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Documents  Kamilov, Ulugbek | enregistrements trouvés : 1

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Can modern signal processing be used to overcome the diffraction limit? The classical diffraction limit states that the resolution of a linear imaging system is fundamentally limited by one half of the wavelength of light. This implies that conventional light microscopes cannot distinguish two objects placed within a distance closer than 0.5 × 400 = 200nm (blue) or 0.5 × 700 = 350nm (red). This significantly impedes biomedical discovery by restricting our ability to observe biological structure and processes smaller than 100nm. Recent progress in sparsity-driven signal processing has created a powerful paradigm for increasing both the resolution and overall quality of imaging by promoting model-based image acquisition and reconstruction. This has led to multiple influential results demonstrating super-resolution in practical imaging systems. To date, however, the vast majority of work in signal processing has neglected the fundamental nonlinearity of the object-light interaction and its potential to lead to resolution enhancement. As a result, modern theory heavily focuses on linear measurement models that are truly effective only when object-light interactions are weak. Without a solid signal processing foundation for understanding such nonlinear interactions, we undervalue their impact on information transfer in the image formation. This ultimately limits our capability to image a large class of objects, such as biological tissue, that generally are in large-volumes and interact strongly and nonlinearly with light.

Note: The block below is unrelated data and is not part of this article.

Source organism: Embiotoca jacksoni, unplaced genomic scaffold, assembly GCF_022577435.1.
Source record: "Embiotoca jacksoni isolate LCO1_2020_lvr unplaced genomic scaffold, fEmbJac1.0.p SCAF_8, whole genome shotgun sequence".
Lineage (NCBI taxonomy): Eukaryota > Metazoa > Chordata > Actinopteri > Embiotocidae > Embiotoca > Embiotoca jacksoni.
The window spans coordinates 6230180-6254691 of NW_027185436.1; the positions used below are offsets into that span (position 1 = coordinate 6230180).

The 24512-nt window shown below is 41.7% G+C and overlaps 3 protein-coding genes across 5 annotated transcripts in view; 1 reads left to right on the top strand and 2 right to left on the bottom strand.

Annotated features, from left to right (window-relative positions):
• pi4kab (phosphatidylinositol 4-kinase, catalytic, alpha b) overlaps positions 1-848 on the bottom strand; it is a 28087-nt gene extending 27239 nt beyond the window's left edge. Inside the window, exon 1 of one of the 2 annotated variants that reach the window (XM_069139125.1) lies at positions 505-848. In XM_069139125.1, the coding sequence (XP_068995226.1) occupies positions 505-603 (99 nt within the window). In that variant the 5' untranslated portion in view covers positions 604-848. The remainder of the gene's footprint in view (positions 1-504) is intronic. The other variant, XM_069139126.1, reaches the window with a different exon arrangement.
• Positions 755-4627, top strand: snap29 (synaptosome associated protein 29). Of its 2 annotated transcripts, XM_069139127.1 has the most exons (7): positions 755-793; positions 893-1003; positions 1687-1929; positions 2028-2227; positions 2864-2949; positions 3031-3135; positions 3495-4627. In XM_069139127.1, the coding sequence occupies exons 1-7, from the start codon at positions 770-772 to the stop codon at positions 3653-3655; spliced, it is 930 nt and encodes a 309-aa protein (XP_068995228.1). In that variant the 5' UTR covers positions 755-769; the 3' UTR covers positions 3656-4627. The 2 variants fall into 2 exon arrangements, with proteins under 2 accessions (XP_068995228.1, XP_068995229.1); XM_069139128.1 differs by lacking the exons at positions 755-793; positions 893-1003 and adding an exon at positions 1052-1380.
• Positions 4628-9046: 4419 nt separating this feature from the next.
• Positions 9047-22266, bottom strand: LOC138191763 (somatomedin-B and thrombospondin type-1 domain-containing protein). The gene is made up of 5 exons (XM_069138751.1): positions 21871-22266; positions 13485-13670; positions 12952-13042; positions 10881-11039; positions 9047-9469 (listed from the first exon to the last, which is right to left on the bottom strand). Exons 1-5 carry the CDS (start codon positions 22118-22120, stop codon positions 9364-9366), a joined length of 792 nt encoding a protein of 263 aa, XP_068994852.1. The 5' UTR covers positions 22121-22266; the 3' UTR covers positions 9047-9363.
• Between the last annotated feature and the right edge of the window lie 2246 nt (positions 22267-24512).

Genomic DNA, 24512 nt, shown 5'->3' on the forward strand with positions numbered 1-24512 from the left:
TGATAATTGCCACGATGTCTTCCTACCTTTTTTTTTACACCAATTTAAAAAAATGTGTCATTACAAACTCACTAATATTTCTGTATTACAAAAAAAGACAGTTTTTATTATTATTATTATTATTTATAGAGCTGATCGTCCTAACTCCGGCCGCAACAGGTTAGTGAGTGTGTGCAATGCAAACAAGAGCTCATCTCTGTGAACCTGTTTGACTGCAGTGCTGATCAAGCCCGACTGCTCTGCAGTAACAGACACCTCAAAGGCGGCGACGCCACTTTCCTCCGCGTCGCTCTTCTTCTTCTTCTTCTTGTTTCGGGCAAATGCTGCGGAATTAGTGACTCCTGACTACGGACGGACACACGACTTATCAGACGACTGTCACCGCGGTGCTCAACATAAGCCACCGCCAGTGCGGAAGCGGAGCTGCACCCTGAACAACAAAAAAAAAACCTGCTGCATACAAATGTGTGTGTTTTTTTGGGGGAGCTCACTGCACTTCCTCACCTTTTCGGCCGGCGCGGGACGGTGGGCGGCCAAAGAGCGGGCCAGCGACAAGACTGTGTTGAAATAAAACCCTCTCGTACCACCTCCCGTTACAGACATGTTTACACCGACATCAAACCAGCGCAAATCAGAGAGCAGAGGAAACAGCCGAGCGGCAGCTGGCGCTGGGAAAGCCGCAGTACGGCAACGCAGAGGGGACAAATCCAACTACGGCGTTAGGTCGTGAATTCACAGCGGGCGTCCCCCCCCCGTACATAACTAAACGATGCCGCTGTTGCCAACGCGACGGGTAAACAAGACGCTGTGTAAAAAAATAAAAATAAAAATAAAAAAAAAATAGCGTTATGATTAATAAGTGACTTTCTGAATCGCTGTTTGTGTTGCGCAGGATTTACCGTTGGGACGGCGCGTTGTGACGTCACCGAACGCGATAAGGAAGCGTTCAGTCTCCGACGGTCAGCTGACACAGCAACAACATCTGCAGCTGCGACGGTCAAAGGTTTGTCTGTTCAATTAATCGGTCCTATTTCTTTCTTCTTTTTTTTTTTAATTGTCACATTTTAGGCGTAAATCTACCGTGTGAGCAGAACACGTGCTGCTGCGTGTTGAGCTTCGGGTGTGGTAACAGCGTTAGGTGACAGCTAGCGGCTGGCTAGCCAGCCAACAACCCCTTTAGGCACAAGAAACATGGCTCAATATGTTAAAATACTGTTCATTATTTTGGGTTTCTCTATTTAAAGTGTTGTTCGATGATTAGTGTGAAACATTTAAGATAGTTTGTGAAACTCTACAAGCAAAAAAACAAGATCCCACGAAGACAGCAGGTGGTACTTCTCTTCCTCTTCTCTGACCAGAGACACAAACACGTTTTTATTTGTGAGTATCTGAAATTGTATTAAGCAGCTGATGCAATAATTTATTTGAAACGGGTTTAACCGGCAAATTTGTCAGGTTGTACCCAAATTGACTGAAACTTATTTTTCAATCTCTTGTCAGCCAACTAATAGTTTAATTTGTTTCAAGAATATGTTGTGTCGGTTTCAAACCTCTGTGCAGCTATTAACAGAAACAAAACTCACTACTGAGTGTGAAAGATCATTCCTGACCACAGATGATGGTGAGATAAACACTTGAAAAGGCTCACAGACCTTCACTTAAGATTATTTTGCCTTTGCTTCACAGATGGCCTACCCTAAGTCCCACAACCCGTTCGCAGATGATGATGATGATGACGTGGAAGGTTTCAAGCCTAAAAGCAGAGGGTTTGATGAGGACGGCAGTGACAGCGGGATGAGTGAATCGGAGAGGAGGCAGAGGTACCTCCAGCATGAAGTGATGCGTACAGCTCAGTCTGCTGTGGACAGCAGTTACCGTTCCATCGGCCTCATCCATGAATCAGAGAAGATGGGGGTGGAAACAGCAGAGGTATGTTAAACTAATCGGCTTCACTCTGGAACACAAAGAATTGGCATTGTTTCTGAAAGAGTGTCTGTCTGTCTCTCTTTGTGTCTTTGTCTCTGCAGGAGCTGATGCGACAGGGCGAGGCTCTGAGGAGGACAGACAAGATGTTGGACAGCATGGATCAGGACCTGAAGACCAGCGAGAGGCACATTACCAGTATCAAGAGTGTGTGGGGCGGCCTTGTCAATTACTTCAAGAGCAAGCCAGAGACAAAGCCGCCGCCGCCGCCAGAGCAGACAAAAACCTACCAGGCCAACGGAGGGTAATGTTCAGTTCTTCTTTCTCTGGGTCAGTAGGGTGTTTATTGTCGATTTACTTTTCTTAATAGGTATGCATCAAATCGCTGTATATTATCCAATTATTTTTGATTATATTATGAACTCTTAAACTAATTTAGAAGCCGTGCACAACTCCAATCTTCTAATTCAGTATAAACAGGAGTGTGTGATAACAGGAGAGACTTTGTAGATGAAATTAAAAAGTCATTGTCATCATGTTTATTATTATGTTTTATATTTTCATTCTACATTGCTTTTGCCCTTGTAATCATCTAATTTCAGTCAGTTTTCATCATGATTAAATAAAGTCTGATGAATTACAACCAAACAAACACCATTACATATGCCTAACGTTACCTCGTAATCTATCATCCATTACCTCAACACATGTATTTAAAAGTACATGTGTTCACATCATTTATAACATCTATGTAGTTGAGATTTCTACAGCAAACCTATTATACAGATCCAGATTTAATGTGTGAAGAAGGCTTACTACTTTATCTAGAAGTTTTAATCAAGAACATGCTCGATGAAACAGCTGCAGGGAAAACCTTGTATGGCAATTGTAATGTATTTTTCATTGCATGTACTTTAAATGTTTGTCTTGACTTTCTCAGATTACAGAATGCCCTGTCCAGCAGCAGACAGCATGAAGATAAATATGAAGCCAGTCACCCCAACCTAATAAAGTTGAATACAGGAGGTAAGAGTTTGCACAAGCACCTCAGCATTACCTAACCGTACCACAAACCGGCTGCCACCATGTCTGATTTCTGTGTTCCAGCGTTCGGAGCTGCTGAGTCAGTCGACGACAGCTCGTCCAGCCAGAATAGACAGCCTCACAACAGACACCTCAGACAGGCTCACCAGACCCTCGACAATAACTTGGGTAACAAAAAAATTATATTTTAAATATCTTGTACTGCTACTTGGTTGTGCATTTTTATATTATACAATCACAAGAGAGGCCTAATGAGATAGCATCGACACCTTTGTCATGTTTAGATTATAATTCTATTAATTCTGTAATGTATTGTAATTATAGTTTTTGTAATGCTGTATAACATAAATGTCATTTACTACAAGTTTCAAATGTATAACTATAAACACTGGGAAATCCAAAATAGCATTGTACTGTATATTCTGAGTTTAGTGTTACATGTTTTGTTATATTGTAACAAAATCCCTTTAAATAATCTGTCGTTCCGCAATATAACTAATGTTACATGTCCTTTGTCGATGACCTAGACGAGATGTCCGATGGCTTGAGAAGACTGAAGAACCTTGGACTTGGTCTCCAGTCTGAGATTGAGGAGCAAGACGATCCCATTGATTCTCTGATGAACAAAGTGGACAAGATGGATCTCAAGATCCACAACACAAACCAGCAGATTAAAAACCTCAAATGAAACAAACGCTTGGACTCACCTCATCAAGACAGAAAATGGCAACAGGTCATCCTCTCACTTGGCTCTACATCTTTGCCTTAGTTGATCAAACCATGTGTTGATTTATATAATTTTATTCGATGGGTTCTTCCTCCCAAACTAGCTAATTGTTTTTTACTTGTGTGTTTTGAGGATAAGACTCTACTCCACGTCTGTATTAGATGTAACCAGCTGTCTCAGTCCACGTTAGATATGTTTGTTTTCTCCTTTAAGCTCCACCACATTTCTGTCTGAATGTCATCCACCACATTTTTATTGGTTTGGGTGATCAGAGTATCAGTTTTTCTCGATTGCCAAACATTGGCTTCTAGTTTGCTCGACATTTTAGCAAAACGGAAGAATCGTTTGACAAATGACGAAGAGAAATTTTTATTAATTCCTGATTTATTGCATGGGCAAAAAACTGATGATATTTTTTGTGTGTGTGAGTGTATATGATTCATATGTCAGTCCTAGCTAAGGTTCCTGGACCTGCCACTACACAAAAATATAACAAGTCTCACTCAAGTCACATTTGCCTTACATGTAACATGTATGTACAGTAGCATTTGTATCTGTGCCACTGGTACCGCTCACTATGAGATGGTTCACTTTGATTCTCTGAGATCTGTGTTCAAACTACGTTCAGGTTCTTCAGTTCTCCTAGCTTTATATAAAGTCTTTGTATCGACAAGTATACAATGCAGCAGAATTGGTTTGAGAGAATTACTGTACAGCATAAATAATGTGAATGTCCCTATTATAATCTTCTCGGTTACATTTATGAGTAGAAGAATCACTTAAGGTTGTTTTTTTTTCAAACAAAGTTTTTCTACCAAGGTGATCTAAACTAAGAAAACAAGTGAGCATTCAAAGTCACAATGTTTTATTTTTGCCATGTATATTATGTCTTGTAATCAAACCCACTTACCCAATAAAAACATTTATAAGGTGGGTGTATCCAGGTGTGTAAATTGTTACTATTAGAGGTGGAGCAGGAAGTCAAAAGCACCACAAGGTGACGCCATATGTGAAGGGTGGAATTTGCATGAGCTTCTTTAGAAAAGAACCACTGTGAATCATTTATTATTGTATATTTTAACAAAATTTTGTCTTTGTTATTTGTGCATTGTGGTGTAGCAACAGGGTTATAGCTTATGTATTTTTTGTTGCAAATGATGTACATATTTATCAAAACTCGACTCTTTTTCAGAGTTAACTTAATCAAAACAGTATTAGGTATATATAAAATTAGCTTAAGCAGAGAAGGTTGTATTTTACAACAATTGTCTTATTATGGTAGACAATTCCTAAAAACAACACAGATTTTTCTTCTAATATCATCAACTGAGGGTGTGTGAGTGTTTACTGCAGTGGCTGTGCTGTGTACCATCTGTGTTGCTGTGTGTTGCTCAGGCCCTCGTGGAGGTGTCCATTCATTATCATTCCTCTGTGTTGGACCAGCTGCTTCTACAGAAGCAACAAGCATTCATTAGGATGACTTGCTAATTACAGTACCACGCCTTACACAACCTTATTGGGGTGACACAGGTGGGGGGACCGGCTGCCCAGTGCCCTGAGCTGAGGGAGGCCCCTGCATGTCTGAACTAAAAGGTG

The goal of this talk is to present the recent progress in model-based imaging under multiple scattering. We will discuss several key applications including optical diffraction tomography, Fourier Ptychography, and large-scale Holographic microscopy. We will show that all these application can benefit from models, such as the Rytov approximation and beam propagation method, that take light scattering into account. We will discuss the integration of such models into the state-of-the-art optimization algorithms such as FISTA and ADMM. Finally, we will describe the most recent work that uses learned-priors for improving the quality of image reconstruction under multiple scattering.
Can modern signal processing be used to overcome the diffraction limit? The classical diffraction limit states that the resolution of a linear imaging system is fundamentally limited by one half of the wavelength of light. This implies that conventional light microscopes cannot distinguish two objects placed within a distance closer than 0.5 × 400 = 200nm (blue) or 0.5 × 700 = 350nm (red). This significantly impedes biomedical discovery by ...

94A12 ; 94A08 ; 65T50 ; 65N21 ; 65K10 ; 62H35

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